Another critical point related to the restricted number of investigated islands might be potential confounding effects of land use. The small number of data points might influence our results, especially when systematic effects occur, e.g. when the small islands are more intensively used than the large ones or vice versa. However, when comparing the islands it is evident that land use has been, and still is, comparably similar among the islands. Only the size and distribution of the resources (habitats and host plants) differ according to the size of the islands. However, these differences in patch size, quality and distribution can be regarded as an effect mainly related to island size, and not to a potential bias by human land use.


Here we show that considering species traits is a promising way to add deterministic effects to the stochastic and neutral nature of island biogeography theory. Moreover, traits are relevant for processes of colonization and extinction with respect to island biogeography theory. Similarly, traits relevant for niche theory modulate overall SARs well. Hence there is a need to unify the two theories [9], and this study highlights that species traits are important to consider. Including covariates and interactions when exploring SAR models has recently been developed [12]. By shifting the focus from simple area-dependent colonization and extinction rates to more deterministic trait-mediated area-dependencies, such a unified approach can substantially improve our understanding of biodiversity patterns beyond that of species richness. Furthermore, a better understanding of SARs will provide new insights, such as the calculation of extinction depths [4], the assessment of systematic shifts in the composition of communities in the course of global change; this will improve prediction ability and decision making in conservation. In particular, our results indicate that species with small range sizes, species with low local abundances and diet specialists are particularly sensitive to changes in area. In contrast, common, highly mobile generalists with large ranges and species active in warm temperatures are less sensitive to area. An increasing dominance of these species over rare, sedentary specialists could however have profound implications for ecosystem functioning and might lead to cascading effects at higher and lower trophic levels.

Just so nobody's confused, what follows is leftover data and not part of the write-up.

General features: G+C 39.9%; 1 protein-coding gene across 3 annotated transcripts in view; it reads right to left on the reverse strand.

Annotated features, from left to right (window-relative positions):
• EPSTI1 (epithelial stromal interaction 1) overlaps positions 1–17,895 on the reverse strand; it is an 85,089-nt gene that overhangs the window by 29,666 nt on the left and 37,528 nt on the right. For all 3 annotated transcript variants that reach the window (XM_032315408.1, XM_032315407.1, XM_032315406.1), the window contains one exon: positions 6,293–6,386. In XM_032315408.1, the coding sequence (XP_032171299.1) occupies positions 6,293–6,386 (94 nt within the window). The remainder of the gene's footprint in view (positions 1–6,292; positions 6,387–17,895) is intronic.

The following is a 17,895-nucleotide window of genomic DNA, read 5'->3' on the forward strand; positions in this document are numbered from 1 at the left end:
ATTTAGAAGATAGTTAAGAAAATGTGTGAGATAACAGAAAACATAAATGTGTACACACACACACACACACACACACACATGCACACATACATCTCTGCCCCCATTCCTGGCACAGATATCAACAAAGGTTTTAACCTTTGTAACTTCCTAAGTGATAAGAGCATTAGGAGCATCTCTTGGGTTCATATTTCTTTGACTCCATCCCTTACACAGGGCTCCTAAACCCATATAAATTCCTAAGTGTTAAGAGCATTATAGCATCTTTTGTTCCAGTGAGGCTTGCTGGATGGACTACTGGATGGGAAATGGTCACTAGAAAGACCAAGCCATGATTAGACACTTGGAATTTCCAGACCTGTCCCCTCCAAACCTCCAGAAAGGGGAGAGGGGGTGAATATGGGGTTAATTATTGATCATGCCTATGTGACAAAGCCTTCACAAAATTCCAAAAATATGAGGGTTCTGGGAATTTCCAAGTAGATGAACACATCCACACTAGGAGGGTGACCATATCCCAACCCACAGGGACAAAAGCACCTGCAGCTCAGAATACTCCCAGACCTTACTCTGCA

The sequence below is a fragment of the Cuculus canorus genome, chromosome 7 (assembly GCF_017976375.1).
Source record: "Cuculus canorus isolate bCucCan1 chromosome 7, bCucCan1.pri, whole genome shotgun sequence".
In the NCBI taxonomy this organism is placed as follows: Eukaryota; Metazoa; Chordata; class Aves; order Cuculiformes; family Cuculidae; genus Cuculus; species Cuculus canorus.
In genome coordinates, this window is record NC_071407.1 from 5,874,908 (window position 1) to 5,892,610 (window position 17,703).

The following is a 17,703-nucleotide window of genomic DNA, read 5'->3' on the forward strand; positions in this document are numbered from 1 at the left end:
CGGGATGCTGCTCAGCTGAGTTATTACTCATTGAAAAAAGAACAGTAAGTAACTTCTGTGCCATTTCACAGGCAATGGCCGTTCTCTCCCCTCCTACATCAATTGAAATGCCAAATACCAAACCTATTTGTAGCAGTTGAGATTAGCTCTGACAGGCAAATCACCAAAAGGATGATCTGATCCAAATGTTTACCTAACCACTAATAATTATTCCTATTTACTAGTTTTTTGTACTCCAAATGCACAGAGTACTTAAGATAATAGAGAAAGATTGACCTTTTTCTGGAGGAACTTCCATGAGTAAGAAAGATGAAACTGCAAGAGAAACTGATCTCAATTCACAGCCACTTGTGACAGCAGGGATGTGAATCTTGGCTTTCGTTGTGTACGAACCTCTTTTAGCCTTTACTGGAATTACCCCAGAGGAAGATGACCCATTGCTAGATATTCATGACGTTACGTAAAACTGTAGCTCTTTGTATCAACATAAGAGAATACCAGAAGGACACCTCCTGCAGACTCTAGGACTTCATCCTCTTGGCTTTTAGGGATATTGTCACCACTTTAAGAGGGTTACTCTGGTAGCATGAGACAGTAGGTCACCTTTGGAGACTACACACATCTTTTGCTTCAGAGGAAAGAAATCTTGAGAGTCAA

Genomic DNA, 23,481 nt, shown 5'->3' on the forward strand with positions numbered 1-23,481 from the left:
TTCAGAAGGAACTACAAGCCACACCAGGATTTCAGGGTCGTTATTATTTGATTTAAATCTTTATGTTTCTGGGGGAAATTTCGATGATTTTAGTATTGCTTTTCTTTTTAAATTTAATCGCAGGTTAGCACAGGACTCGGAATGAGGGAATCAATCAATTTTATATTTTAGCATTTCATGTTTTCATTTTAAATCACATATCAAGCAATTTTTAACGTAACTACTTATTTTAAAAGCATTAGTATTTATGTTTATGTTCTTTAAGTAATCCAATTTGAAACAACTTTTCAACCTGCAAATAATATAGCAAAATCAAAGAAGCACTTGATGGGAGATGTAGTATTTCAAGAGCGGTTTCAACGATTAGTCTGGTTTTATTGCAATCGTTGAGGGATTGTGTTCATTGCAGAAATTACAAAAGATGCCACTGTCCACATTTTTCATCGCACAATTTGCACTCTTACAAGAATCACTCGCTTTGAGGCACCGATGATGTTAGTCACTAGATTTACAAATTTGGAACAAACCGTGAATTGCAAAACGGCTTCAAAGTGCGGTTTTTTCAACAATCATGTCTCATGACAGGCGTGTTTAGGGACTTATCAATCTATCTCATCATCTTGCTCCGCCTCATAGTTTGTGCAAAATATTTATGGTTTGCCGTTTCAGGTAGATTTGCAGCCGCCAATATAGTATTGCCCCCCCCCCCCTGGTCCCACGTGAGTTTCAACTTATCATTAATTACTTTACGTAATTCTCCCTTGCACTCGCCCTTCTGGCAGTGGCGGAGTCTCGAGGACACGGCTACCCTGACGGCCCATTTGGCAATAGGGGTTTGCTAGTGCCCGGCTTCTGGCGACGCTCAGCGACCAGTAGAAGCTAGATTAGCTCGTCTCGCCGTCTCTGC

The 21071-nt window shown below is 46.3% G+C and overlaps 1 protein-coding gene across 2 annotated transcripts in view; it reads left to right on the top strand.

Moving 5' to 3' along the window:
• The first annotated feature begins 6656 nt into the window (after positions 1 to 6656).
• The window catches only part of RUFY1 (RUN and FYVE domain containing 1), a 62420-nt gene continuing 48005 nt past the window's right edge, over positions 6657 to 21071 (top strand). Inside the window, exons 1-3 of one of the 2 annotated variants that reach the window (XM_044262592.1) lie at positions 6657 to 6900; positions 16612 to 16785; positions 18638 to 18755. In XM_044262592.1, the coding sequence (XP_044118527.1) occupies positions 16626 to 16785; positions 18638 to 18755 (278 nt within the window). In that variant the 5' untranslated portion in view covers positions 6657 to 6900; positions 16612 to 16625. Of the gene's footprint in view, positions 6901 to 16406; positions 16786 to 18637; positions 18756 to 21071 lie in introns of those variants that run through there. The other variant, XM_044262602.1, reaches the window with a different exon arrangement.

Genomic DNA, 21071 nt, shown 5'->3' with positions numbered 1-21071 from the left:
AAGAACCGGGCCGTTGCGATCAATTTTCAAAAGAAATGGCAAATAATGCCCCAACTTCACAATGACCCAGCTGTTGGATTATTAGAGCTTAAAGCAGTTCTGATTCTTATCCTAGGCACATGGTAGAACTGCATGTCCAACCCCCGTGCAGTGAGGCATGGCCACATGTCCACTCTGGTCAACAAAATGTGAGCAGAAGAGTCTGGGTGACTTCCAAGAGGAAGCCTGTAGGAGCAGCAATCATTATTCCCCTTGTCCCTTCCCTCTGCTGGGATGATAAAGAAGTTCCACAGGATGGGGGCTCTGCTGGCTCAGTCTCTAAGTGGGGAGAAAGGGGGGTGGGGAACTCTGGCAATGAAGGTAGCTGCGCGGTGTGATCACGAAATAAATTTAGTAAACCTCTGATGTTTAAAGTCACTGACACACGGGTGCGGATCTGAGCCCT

Materials and Methods

Data Sets

We searched the literature for distribution checklists, and used personal contacts to collect data sets of Lepidoptera on true islands (landmasses surrounded by water). To rule out possible effects of climate and geography [58], we restricted our search to the 54–58° N latitudinal range, and to the Baltic sea. We found eight islands where data quality was sufficient for further analysis (Table 2, Fig. 3). For these eight islands, moths have been studied extensively including whole season surveys using light-traps. Butterfly data were collected by at least six surveys. All records from each island until 2008 were included in the analyses. The intensive surveys on these islands ensure almost complete species lists for a comparable time period, which is reflected by very low numbers of new species in the last two years (Table 2).